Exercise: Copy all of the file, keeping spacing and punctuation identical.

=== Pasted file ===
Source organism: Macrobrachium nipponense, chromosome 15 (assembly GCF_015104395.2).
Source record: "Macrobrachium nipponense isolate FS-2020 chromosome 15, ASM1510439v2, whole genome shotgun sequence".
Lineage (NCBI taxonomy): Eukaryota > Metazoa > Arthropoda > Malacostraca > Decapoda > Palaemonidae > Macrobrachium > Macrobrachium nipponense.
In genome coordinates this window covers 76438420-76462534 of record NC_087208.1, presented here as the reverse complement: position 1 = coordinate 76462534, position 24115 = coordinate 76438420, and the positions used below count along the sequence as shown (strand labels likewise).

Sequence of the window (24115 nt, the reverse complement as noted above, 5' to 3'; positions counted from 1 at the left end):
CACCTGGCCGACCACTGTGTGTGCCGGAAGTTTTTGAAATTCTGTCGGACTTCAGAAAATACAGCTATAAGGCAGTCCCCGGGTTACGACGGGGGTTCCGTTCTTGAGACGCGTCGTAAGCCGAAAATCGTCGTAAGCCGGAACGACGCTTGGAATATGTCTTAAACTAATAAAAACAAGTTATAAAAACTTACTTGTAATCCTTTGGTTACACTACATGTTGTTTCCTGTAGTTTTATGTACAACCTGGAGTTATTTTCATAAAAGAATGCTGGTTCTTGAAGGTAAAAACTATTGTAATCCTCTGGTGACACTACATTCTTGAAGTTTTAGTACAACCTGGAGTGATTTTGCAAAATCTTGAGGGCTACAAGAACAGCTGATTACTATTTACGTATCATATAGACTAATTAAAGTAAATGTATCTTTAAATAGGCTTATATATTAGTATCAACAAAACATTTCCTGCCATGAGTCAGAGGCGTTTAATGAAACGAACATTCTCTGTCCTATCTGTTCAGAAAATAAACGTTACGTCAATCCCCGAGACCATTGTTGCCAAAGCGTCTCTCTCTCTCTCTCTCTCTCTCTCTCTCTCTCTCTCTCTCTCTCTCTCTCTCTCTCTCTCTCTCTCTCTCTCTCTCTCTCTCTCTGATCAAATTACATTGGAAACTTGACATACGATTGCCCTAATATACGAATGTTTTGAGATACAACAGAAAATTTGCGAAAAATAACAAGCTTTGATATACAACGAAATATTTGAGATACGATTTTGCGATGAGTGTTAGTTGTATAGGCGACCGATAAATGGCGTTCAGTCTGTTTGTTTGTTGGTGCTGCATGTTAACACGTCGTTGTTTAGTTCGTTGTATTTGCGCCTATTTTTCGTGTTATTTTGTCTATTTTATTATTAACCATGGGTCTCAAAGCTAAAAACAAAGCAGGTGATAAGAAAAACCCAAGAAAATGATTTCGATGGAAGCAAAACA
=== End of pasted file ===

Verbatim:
Source organism: Macrobrachium nipponense, chromosome 15 (assembly GCF_015104395.2).
Source record: "Macrobrachium nipponense isolate FS-2020 chromosome 15, ASM1510439v2, whole genome shotgun sequence".
Lineage (NCBI taxonomy): Eukaryota > Metazoa > Arthropoda > Malacostraca > Decapoda > Palaemonidae > Macrobrachium > Macrobrachium nipponense.
In genome coordinates this window covers 76438420-76462534 of record NC_087208.1, presented here as the reverse complement: position 1 = coordinate 76462534, position 24115 = coordinate 76438420, and the positions used below count along the sequence as shown (strand labels likewise).

Sequence of the window (24115 nt, the reverse complement as noted above, 5' to 3'; positions counted from 1 at the left end):
CACCTGGCCGACCACTGTGTGTGCCGGAAGTTTTTGAAATTCTGTCGGACTTCAGAAAATACAGCTATAAGGCAGTCCCCGGGTTACGACGGGGGTTCCGTTCTTGAGACGCGTCGTAAGCCGAAAATCGTCGTAAGCCGGAACGACGCTTGGAATATGTCTTAAACTAATAAAAACAAGTTATAAAAACTTACTTGTAATCCTTTGGTTACACTACATGTTGTTTCCTGTAGTTTTATGTACAACCTGGAGTTATTTTCATAAAAGAATGCTGGTTCTTGAAGGTAAAAACTATTGTAATCCTCTGGTGACACTACATTCTTGAAGTTTTAGTACAACCTGGAGTGATTTTGCAAAATCTTGAGGGCTACAAGAACAGCTGATTACTATTTACGTATCATATAGACTAATTAAAGTAAATGTATCTTTAAATAGGCTTATATATTAGTATCAACAAAACATTTCCTGCCATGAGTCAGAGGCGTTTAATGAAACGAACATTCTCTGTCCTATCTGTTCAGAAAATAAACGTTACGTCAATCCCCGAGACCATTGTTGCCAAAGCGTCTCTCTCTCTCTCTCTCTCTCTCTCTCTCTCTCTCTCTCTCTCTCTCTCTCTCTCTCTCTCTCTCTCTCTCTCTCTCTCTCTCTCTGATCAAATTACATTGGAAACTTGACATACGATTGCCCTAATATACGAATGTTTTGAGATACAACAGAAAATTTGCGAAAAATAACAAGCTTTGATATACAACGAAATATTTGAGATACGATTTTGCGATGAGTGTTAGTTGTATAGGCGACCGATAAATGGCGTTCAGTCTGTTTGTTTGTTGGTGCTGCATGTTAACACGTCGTTGTTTAGTTCGTTGTATTTGCGCCTATTTTTCGTGTTATTTTGTCTATTTTATTATTAACCATGGGTCTCAAAGCTAAAAACAAAGCAGGTGATAAGAAAAACCCAAGAAAATGATTTCGATGGAAGCAAAACA